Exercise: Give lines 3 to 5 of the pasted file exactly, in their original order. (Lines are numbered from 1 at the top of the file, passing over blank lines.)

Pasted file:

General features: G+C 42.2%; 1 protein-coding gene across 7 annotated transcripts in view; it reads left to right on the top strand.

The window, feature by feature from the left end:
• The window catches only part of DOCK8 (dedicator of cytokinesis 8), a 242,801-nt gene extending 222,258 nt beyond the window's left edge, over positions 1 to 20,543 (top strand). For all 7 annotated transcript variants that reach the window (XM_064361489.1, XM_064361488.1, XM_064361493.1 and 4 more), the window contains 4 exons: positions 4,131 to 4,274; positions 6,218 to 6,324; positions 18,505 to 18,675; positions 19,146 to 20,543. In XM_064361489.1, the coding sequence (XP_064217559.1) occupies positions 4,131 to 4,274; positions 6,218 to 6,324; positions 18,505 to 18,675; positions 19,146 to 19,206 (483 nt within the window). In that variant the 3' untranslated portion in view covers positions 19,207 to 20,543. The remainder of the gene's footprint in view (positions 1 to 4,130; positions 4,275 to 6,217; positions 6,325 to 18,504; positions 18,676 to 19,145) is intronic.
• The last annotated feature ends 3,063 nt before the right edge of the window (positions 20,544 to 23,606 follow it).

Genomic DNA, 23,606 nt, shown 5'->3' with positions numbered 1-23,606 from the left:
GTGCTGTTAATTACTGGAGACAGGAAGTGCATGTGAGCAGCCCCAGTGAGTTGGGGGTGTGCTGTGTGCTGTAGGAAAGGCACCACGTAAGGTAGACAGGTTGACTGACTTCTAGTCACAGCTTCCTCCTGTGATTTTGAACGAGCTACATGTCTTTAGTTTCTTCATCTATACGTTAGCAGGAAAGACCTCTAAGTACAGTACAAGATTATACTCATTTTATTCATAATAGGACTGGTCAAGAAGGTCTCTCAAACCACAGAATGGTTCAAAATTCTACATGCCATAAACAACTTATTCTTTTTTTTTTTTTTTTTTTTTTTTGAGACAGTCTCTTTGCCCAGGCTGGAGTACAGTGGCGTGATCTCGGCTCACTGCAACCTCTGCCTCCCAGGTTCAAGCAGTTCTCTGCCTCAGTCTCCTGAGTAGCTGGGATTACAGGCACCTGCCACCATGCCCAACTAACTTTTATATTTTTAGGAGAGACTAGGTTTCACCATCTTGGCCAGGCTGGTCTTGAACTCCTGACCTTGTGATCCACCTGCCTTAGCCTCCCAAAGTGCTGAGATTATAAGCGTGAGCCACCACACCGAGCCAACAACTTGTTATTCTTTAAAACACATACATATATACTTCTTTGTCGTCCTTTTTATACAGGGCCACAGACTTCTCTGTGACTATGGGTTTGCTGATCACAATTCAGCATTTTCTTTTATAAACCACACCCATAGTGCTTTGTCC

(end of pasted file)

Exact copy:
• The window catches only part of DOCK8 (dedicator of cytokinesis 8), a 242,801-nt gene extending 222,258 nt beyond the window's left edge, over positions 1 to 20,543 (top strand). For all 7 annotated transcript variants that reach the window (XM_064361489.1, XM_064361488.1, XM_064361493.1 and 4 more), the window contains 4 exons: positions 4,131 to 4,274; positions 6,218 to 6,324; positions 18,505 to 18,675; positions 19,146 to 20,543. In XM_064361489.1, the coding sequence (XP_064217559.1) occupies positions 4,131 to 4,274; positions 6,218 to 6,324; positions 18,505 to 18,675; positions 19,146 to 19,206 (483 nt within the window). In that variant the 3' untranslated portion in view covers positions 19,207 to 20,543. The remainder of the gene's footprint in view (positions 1 to 4,130; positions 4,275 to 6,217; positions 6,325 to 18,504; positions 18,676 to 19,145) is intronic.
• The last annotated feature ends 3,063 nt before the right edge of the window (positions 20,544 to 23,606 follow it).

Genomic DNA, 23,606 nt, shown 5'->3' with positions numbered 1-23,606 from the left: